There are really only two viable candidates in this race: Los Angeles-area State Senator Kevin De Leon and incumbent US Senator Dianne Feinstein. Feinstein is, today, 84 years old and would be 85 when starting a 5th 6-year term as senator. Feinstein is an extraordinarily impressive woman, but consider for a moment your own political views. Where do you sit on the ideological spectrum? What values do you hold? Now imagine the set of 84-year-olds in the United States and imagine where even the most liberal of those would land. Do they line up where you are? I doubt it.
Feinstein should have retired this year and stepped aside for a new generation of political leaders. California’s other senator, Kamala Harris, is already talked about as a potential 2020 presidential nominee. This is an incredibly important state, and it would serve us in the long term to have TWO senators who were viable aspirants to higher office or could at least start building their long-term influence in DC. You should vote for De Leon.
CA Lieutenant Governor = Eleni Kounalakis [Younger Candidate]
The lieutenant governorship is a fairly powerless position in California government. You’re basically a warm body ready to go in case the governor dies in office, so it’s not hugely important who gets into the slot (I’m guessing Newsom and Villaraigosa are unlikely to pass away in office).
There seem to be three viable Democratic candidates who have split the field of endorsements from current and former state and federal officials: Jeff Bleich, Ed Hernandez, and Eleni Kounalakis. There’s also an independent candidate of the Bernie Sanders variety in Gayle McLaughlin. Of the three mainstream Democratic candidates, I’m just going with the youngest: Eleni Kounalakis, who’s 5 and 9 years younger than the other two. Not a millennial, but I’ll take what I can get.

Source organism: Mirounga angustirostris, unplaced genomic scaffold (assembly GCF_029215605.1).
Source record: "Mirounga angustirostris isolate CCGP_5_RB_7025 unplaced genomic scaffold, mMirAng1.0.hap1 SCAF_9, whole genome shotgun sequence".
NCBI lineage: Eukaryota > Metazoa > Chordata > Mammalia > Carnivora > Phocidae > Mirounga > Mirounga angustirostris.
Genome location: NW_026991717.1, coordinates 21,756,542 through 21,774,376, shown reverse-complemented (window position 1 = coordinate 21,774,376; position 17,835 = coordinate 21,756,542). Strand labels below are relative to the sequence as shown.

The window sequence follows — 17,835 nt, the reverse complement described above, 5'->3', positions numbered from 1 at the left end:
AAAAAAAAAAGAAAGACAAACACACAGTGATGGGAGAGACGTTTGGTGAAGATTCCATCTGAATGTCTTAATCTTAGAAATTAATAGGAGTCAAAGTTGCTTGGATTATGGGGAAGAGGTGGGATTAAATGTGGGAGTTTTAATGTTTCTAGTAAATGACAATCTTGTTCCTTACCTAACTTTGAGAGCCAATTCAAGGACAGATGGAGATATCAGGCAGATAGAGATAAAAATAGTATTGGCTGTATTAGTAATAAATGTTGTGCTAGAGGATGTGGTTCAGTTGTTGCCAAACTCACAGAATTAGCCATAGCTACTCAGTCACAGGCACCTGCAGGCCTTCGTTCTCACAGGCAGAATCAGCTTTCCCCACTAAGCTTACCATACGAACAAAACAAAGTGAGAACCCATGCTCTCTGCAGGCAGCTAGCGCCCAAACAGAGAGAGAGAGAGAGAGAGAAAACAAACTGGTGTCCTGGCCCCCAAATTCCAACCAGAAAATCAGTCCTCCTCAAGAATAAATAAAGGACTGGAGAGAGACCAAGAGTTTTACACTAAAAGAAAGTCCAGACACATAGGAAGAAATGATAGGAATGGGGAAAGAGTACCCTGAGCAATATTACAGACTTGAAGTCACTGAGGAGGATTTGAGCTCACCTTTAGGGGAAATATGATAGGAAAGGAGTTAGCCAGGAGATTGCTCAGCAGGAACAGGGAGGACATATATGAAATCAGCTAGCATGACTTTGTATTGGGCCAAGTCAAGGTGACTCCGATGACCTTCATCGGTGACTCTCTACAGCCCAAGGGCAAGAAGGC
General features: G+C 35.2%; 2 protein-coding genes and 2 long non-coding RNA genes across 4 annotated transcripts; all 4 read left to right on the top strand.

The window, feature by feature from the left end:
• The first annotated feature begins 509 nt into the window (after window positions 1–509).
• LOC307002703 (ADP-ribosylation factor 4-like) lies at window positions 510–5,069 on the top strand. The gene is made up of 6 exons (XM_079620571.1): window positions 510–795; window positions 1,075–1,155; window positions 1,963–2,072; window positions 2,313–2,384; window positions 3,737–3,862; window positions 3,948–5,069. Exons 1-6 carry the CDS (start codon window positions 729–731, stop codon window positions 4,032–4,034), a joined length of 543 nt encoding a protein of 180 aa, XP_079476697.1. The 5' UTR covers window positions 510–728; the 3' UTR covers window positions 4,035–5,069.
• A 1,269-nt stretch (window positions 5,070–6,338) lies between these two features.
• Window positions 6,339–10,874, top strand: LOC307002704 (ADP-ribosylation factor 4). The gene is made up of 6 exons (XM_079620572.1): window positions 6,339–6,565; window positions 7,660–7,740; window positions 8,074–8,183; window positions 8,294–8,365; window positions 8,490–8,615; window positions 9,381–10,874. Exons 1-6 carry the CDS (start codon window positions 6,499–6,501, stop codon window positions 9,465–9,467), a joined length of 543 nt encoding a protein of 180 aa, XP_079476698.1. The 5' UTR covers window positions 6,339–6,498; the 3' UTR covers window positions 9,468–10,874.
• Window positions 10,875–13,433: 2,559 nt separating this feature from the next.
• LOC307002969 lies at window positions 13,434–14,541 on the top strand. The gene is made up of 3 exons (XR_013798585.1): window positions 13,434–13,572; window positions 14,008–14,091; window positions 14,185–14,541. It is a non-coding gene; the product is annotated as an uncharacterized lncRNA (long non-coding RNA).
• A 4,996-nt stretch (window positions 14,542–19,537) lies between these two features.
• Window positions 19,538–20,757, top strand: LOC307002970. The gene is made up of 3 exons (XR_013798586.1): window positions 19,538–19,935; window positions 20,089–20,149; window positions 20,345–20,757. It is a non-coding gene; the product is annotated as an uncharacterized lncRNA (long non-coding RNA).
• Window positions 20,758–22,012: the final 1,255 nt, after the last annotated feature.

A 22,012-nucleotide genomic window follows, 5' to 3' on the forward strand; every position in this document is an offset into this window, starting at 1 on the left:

CA Secretary of State = Alex Padilla [Democratic Party Endorsement]
Padilla is the incumbent and has the party endorsement. There’s one other Democrat in the race, Ruben Major, but it doesn’t look like he’s gotten much traction, and honestly, Secretary of State is a fairly bureaucratic position where I imagine experience is quite valuable.
CA Controller = Betty Yee [Democratic Party Endorsement]
Only Democrat in the race and endorsed by the party.
CA Treasurer = Vivek Viswanathan [Younger Candidate]
The Democratic Party endorsed Fiona Ma, a CPA and a former state assemblywoman. However, Vivek Viswanathan is a great example of a millennial getting involved in politics. Graduated from Harvard in 2009, went to Stanford for a JD/MBA, worked as a policy advisor on Hillary Clinton’s campaign, and is currently a special advisor to Governor Jerry Brown. He’s clearly not as plugged into the California political establishment as Ma, but that’s fairly irrelevant. We need more millennials in office, and he looks like an all-star.
CA Attorney General = Xavier Becerra [n/a]
Neither of the Democratic candidates — current AG Xavier Becerra or current Insurance Commissioner Dave Jones — could reach the 60% delegate threshold to win the party’s endorsement. Jones is slightly younger than Becerra by 4 years, BUT Becerra has been a bomb-thrower when it comes to using California’s stature to oppose the Republican presidential administration and its idiotic policies. I’m totally down with that.
CA Insurance Commissioner = Ricardo Lara [Democratic Party Endorsement]
This is a largely bureaucratic position requiring competent execution to make sure California citizens don’t get screwed over in insurance markets. The other Democratic candidate — Dr. Asif Mahmood — seems like a legit guy, but I’ll trust the party’s endorsement here.
CA Superintendent of Public Instruction = Marshall Tuck [n/a]